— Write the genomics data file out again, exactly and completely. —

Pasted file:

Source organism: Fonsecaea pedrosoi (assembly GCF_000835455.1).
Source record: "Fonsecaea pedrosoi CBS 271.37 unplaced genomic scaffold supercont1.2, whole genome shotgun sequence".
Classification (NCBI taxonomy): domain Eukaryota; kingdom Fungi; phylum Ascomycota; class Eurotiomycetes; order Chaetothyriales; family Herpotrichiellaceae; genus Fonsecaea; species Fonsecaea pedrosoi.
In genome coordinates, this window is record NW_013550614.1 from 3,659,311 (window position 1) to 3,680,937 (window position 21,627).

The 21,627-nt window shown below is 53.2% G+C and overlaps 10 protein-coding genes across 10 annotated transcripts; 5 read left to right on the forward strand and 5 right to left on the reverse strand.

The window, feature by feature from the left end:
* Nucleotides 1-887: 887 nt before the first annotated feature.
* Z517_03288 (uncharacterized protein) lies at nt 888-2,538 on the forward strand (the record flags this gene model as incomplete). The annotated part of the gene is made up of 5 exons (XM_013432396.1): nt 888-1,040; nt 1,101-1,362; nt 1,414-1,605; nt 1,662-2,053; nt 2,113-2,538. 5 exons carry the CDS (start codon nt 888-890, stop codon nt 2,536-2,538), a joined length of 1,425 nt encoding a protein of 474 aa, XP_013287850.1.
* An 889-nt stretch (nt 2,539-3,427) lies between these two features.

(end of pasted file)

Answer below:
Source organism: Fonsecaea pedrosoi (assembly GCF_000835455.1).
Source record: "Fonsecaea pedrosoi CBS 271.37 unplaced genomic scaffold supercont1.2, whole genome shotgun sequence".
Classification (NCBI taxonomy): domain Eukaryota; kingdom Fungi; phylum Ascomycota; class Eurotiomycetes; order Chaetothyriales; family Herpotrichiellaceae; genus Fonsecaea; species Fonsecaea pedrosoi.
In genome coordinates, this window is record NW_013550614.1 from 3,659,311 (window position 1) to 3,680,937 (window position 21,627).

The 21,627-nt window shown below is 53.2% G+C and overlaps 10 protein-coding genes across 10 annotated transcripts; 5 read left to right on the forward strand and 5 right to left on the reverse strand.

The window, feature by feature from the left end:
* Nucleotides 1-887: 887 nt before the first annotated feature.
* Z517_03288 (uncharacterized protein) lies at nt 888-2,538 on the forward strand (the record flags this gene model as incomplete). The annotated part of the gene is made up of 5 exons (XM_013432396.1): nt 888-1,040; nt 1,101-1,362; nt 1,414-1,605; nt 1,662-2,053; nt 2,113-2,538. 5 exons carry the CDS (start codon nt 888-890, stop codon nt 2,536-2,538), a joined length of 1,425 nt encoding a protein of 474 aa, XP_013287850.1.
* An 889-nt stretch (nt 2,539-3,427) lies between these two features.